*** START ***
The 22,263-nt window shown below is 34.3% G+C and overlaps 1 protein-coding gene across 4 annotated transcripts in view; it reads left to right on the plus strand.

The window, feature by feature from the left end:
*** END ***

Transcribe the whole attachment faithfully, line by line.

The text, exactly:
The 22,263-nt window shown below is 34.3% G+C and overlaps 1 protein-coding gene across 4 annotated transcripts in view; it reads left to right on the plus strand.

The window, feature by feature from the left end: